The application of bioinformatics to genomics data could be a huge potential boon for the discovery of new drugs. During the 1990s many pharmaceutical companies and biotech companies became convinced that they could speed up their drug-discovery pipelines by taking advantage of the data from the Human Genome Project as well as by funding their own internal genomics programs and by collaborating with third-party genomics companies.
The goal in such practical applications is to use such data as DNA
sequence information and gene expression levels to help discover new drug targets. The vast majority of drugs target proteins, but there are a handful chem°therapeutic use of drugs, such as some chemotherapeutic agents, that bind to DNA. In of chemicals to kill , , . , , , , ••in cancer cells cases where the target is a protein, the drugs themselves are primarily small chemical molecules or, in some cases, small proteins, such as hormones, that bind to a larger protein in the body. Some drugs are therapeutic proteins delivered to the site of the disease.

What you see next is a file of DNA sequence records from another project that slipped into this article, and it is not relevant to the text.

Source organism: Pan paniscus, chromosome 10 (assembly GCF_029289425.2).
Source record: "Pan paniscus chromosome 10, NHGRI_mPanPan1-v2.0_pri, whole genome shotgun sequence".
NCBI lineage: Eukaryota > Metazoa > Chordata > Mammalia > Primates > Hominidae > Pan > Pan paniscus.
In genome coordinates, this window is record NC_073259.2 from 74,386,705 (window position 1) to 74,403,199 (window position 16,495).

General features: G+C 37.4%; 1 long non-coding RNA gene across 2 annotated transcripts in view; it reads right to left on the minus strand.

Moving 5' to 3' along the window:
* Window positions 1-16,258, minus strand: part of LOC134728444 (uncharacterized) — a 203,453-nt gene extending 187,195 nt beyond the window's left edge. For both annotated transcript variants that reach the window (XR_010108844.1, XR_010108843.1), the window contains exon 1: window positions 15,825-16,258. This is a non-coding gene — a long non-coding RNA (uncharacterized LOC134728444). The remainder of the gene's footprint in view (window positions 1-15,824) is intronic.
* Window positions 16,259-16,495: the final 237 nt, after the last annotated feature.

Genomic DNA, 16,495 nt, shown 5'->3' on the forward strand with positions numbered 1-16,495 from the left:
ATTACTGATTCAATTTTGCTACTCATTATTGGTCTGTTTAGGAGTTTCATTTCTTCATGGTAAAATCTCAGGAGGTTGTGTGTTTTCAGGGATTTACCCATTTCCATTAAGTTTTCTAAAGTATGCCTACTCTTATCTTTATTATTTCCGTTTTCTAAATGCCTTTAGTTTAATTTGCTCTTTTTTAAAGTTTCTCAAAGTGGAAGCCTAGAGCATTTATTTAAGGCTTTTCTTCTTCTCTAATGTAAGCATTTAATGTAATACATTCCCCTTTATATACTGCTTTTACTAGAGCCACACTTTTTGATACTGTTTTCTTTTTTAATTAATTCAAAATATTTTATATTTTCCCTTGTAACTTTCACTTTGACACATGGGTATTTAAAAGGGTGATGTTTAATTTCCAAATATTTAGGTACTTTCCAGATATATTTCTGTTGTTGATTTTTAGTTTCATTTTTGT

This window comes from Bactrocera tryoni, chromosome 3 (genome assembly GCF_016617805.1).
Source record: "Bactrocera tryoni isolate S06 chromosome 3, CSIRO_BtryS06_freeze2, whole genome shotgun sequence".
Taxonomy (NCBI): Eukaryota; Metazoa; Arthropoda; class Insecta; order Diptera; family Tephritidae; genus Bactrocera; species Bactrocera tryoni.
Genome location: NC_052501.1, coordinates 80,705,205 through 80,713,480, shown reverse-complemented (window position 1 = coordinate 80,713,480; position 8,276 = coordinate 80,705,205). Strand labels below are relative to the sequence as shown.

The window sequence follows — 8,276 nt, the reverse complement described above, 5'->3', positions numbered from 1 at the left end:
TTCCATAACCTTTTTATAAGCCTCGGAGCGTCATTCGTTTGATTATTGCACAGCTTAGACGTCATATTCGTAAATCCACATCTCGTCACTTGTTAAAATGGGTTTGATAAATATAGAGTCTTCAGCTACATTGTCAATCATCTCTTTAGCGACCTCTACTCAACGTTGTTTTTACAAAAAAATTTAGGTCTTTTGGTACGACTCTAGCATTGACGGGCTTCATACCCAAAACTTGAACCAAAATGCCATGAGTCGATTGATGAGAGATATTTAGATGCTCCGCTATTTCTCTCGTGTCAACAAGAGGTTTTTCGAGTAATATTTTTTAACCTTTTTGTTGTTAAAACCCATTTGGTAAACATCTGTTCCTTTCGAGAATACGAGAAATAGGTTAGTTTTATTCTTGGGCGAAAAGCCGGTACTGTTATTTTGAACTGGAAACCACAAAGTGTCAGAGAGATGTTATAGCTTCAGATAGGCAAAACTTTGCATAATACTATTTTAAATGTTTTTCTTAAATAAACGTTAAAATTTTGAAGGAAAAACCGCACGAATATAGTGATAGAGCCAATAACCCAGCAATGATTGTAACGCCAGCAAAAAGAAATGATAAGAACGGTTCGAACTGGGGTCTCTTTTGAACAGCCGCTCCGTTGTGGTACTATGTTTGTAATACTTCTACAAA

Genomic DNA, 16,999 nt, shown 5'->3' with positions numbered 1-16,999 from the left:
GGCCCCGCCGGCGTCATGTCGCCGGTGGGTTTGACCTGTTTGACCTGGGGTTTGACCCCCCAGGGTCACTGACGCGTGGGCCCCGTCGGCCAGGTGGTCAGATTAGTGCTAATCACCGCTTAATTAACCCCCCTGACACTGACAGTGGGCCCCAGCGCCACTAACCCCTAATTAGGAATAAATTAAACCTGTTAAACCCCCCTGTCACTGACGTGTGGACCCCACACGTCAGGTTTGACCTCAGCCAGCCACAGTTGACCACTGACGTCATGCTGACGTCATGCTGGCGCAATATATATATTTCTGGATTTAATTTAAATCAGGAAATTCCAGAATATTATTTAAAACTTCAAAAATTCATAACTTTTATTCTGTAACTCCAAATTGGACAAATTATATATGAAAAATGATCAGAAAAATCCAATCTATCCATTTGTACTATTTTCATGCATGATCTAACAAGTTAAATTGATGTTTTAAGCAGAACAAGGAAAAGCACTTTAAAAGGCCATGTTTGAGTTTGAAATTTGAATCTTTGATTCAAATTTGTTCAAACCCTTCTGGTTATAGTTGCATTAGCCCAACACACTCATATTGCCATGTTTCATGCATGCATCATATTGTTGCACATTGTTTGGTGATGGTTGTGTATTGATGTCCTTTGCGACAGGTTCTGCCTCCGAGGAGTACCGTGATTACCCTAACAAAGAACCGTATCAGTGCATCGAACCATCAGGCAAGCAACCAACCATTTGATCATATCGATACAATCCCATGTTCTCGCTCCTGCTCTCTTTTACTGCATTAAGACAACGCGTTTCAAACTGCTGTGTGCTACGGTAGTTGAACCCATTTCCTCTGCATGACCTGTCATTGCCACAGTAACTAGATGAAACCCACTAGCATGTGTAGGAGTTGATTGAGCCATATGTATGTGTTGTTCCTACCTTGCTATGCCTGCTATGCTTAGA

The extent to which genomics will actually be able to help identify validated drug targets is uncertain. Genomics and bioinformatics are still young areas, and the drug development cycle can take up to ten years. As of 2001 relatively few of the drugs on the market or in the late stages of clinical trials were discovered via genomics or bioinformatics programs.
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